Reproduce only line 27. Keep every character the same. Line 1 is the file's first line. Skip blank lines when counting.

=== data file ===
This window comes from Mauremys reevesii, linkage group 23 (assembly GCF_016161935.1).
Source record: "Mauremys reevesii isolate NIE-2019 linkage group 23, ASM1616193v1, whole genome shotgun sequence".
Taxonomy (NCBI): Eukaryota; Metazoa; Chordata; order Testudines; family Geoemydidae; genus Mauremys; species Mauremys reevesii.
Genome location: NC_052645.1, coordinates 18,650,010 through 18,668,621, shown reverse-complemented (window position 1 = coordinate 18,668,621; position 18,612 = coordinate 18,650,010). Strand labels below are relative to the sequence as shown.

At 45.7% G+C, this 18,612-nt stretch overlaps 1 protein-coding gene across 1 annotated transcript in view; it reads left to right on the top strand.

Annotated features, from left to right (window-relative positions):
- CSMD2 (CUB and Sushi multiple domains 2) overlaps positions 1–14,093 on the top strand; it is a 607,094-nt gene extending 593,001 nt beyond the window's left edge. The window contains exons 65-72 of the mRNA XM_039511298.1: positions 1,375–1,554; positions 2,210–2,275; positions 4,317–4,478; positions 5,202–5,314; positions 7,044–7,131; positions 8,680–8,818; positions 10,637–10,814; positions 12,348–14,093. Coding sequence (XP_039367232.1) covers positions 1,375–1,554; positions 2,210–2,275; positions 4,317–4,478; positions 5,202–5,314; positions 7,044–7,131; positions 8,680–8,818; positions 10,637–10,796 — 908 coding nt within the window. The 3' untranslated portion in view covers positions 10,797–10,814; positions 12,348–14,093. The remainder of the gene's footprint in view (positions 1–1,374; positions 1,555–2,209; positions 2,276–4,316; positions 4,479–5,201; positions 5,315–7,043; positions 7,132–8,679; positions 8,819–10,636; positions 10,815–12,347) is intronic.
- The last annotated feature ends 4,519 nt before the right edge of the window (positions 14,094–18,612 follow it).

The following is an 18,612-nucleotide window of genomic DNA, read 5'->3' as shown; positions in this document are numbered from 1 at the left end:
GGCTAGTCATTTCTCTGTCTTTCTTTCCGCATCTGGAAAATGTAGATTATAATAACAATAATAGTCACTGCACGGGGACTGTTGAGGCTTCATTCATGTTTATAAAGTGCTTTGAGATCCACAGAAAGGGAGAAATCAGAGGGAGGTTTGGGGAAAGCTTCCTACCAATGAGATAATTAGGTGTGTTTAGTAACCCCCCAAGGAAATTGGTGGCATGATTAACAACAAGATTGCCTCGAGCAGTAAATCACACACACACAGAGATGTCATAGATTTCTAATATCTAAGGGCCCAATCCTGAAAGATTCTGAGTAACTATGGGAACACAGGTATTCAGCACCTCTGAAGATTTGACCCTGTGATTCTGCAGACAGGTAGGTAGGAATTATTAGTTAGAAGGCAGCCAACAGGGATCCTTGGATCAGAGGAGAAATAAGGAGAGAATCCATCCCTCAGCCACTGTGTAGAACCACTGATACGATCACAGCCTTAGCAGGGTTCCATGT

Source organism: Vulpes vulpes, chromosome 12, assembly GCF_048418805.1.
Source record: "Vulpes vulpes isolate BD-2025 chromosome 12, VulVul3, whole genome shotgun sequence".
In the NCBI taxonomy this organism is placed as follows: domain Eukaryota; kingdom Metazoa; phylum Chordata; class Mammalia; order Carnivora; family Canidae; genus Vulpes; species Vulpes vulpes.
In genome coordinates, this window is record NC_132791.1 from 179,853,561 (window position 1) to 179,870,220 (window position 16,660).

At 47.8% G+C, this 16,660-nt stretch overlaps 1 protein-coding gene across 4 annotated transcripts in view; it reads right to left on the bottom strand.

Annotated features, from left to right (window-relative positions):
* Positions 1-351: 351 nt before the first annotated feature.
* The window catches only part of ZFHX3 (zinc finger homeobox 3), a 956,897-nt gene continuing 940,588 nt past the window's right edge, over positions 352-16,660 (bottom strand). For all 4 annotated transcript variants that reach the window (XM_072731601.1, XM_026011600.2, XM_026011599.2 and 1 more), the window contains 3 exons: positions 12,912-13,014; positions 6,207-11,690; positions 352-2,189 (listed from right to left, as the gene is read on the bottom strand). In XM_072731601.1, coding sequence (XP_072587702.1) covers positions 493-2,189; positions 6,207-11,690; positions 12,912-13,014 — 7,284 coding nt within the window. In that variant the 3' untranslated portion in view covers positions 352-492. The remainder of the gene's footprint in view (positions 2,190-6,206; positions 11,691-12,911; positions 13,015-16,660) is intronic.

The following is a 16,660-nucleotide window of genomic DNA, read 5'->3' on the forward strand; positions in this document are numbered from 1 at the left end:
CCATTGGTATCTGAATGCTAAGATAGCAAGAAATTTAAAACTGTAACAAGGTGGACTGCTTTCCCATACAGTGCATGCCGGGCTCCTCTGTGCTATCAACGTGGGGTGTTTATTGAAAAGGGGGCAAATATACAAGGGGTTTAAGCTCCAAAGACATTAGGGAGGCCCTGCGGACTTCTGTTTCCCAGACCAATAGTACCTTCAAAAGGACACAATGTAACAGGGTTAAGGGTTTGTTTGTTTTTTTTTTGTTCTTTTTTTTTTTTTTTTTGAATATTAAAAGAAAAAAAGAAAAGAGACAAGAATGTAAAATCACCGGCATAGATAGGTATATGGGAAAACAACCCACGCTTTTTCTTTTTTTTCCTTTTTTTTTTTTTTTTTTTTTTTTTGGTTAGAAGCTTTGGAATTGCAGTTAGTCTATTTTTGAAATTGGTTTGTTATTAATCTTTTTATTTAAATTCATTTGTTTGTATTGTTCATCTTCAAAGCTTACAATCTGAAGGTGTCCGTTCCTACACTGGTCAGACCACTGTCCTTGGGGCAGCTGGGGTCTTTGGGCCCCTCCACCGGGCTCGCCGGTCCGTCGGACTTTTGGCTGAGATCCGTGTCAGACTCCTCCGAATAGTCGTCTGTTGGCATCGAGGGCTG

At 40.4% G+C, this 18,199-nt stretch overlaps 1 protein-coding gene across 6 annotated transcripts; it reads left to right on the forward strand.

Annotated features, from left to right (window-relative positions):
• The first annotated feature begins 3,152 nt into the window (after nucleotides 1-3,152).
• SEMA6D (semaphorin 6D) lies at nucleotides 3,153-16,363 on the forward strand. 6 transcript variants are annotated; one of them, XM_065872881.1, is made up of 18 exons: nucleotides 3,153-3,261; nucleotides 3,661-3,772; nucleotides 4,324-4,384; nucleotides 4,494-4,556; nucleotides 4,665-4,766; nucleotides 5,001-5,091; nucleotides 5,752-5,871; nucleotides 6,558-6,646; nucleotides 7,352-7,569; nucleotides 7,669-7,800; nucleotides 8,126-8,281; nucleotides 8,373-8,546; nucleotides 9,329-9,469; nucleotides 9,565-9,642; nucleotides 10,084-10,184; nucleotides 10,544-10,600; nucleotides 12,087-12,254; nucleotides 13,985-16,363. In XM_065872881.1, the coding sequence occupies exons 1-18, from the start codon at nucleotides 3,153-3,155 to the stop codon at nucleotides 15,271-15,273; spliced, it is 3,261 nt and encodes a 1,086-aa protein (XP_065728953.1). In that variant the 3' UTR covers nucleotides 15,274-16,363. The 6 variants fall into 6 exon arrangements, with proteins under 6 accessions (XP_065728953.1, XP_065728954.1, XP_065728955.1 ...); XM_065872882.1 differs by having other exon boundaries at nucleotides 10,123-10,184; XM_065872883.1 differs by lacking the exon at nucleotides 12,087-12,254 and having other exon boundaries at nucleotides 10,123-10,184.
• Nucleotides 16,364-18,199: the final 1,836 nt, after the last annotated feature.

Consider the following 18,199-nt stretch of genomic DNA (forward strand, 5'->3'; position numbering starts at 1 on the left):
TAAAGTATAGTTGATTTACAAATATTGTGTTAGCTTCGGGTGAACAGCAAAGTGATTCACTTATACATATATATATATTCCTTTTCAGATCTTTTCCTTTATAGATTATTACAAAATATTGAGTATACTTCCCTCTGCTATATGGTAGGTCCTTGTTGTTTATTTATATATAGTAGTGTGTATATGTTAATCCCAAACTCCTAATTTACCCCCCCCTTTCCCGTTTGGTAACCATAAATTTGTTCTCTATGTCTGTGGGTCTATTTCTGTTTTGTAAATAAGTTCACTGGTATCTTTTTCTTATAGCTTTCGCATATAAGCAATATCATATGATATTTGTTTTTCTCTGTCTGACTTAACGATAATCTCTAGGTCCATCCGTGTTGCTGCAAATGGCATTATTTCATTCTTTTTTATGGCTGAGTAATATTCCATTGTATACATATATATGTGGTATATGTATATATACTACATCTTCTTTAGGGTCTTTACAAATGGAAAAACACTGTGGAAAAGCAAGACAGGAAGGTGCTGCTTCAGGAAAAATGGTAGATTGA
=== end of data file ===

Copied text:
TAAAGTATAGTTGATTTACAAATATTGTGTTAGCTTCGGGTGAACAGCAAAGTGATTCACTTATACATATATATATATTCCTTTTCAGATCTTTTCCTTTATAGATTATTACAAAATATTGAGTATACTTCCCTCTGCTATATGGTAGGTCCTTGTTGTTTATTTATATATAGTAGTGTGTATATGTTAATCCCAAACTCCTAATTTACCCCCCCCTTTCCCGTTTGGTAACCATAAATTTGTTCTCTATGTCTGTGGGTCTATTTCTGTTTTGTAAATAAGTTCACTGGTATCTTTTTCTTATAGCTTTCGCATATAAGCAATATCATATGATATTTGTTTTTCTCTGTCTGACTTAACGATAATCTCTAGGTCCATCCGTGTTGCTGCAAATGGCATTATTTCATTCTTTTTTATGGCTGAGTAATATTCCATTGTATACATATATATGTGGTATATGTATATATACTACATCTTCTTTAGGGTCTTTACAAATGGAAAAACACTGTGGAAAAGCAAGACAGGAAGGTGCTGCTTCAGGAAAAATGGTAGATTGA